Russia’s military operation in Ukraine prompted a historic change in Finland and Sweden’s position on joining NATO, after they had remained neutral during the Cold War, in exchange for assurances from Moscow that Soviet forces would not invade their lands.
And in a renewal of its refusal to join Helsinki and Stockholm to the military alliance, Moscow considered that this step would push the northern regions of Europe into the furnace of war.
Nikolai Korshunov, Ambassador of the Russian Foreign Ministry, Chairman of the Committee of Senior Officials of the Arctic Council, expressed his country’s concern about the transformation of the Arctic region into what he described as an international war zone, saying that “the region is turning into an international theater of military operations and this is a very worrying trend.”
For his part, the director of strategy and armaments at the London-based International Institute for Strategic Studies, and former NATO official, William Alberkey, believes that Finland and Sweden joining NATO will not have a significant impact or direct consequences on the war in Ukraine.
Alberki said in statements to “Sky News Arabia”, “The interesting question is the impact of the war in Ukraine on the Russian reaction to the expansion, it is likely that Russia will not have many missiles to send to the conflict zone, and that is why we saw the anti-ship missile system.” Bastion” in the Russian press, though not something they needed in the war on Ukraine.”
The former NATO official explained, “Russia will not have enough forces to send to the Finnish border, to do threatening exercises or send too many planes near Finnish and Swedish airspace, which is what Russia usually does to send angry signals.”
Earlier this month, the Finnish Ministry of Defense announced that a Russian army helicopter had violated Finnish airspace, and a spokesman stated that the helicopter was a “Mi-17” and had a depth of penetration “between 4 and 5 kilometers.”
However, Alberki noted that Finland and Sweden’s move will cause some anxiety for a while, but ultimately reduce the chances of war.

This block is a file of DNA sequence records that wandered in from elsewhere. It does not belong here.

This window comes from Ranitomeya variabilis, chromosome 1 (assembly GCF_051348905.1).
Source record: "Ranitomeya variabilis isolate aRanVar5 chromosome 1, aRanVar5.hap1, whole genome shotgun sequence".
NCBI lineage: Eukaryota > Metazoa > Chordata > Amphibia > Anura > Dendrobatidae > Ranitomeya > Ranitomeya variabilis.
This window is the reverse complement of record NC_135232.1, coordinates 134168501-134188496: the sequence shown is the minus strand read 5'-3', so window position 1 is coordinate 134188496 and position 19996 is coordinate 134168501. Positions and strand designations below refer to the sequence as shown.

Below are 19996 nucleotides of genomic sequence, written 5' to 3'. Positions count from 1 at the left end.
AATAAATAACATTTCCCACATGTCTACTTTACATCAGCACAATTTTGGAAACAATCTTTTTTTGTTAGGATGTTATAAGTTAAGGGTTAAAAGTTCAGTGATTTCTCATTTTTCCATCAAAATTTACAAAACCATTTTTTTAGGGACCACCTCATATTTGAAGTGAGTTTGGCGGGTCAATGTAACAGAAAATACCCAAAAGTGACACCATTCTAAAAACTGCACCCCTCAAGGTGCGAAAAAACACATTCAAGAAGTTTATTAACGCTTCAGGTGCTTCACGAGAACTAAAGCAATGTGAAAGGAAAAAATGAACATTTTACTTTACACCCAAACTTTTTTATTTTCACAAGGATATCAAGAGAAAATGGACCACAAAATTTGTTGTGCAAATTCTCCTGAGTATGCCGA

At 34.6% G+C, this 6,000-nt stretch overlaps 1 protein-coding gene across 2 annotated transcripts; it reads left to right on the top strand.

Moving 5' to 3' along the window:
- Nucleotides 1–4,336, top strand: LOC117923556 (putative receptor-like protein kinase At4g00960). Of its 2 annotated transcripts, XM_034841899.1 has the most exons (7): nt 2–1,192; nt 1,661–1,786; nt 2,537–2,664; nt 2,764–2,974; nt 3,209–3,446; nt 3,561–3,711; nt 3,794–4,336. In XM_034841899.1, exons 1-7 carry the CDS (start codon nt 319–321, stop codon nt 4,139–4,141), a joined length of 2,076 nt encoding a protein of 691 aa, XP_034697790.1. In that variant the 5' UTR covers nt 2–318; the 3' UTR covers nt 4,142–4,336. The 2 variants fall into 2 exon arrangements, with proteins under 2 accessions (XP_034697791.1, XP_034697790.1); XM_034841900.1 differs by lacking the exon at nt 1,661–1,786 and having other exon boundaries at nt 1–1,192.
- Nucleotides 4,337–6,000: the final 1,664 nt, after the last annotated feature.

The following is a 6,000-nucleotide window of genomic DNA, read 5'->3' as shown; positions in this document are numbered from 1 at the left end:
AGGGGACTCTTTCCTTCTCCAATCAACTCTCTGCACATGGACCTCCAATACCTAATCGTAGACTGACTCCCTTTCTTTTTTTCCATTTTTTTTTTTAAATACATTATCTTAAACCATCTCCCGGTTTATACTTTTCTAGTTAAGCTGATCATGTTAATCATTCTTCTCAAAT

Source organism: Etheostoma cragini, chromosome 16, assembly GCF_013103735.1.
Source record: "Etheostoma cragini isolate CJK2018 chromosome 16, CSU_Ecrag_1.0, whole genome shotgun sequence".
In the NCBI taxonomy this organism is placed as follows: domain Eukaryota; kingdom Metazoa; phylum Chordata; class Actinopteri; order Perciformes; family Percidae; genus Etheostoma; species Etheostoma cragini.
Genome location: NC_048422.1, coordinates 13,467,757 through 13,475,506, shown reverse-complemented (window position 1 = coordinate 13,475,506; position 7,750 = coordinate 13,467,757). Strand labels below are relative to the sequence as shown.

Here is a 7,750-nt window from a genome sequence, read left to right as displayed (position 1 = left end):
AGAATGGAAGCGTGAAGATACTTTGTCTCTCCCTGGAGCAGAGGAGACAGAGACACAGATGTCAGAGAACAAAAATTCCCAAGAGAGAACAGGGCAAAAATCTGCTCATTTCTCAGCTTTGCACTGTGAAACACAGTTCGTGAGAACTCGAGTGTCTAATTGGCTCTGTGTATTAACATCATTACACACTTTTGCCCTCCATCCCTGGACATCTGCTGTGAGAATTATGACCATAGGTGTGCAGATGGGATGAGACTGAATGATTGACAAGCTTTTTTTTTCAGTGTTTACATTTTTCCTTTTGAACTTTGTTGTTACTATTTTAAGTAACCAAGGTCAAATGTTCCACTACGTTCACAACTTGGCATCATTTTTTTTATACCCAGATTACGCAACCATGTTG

In turn, the American expert on strategic affairs and geopolitical issues, Irina Zuckerman, indicated that although the expansion of NATO and the entry of Finland and Sweden will not have a direct impact on Ukraine; As NATO did nothing for the war from the beginning, but indirectly it will expand its capabilities and improve the level of cooperation of each country with Ukraine, through the exchange of intelligence information, and logistical cooperation.
Tuskerman added, in statements to “Sky News Arabia”, that the accession of Helsinki and Stockholm to NATO will send psychological messages to the Kremlin as well as to the Russian army, and are seen as raising the morale of the Ukrainian forces, and will also make it difficult for Russian President Vladimir Putin to evade threats. This could include additional cross-border escalation or the placement of tactical nuclear weapons or missiles near European borders.
She emphasized that this, in turn, would make it easier for Western governments to provide additional military assistance to Ukraine without fear of reprisals.
The US expert explained that NATO expansion makes it more difficult for the Russian regime to expand the war effort beyond Ukraine’s borders, with more countries devoting to common defense in the event of an attack.
Article 5 of the Washington Treaty on NATO membership states that any attack on a member state of the alliance is an attack on all members.
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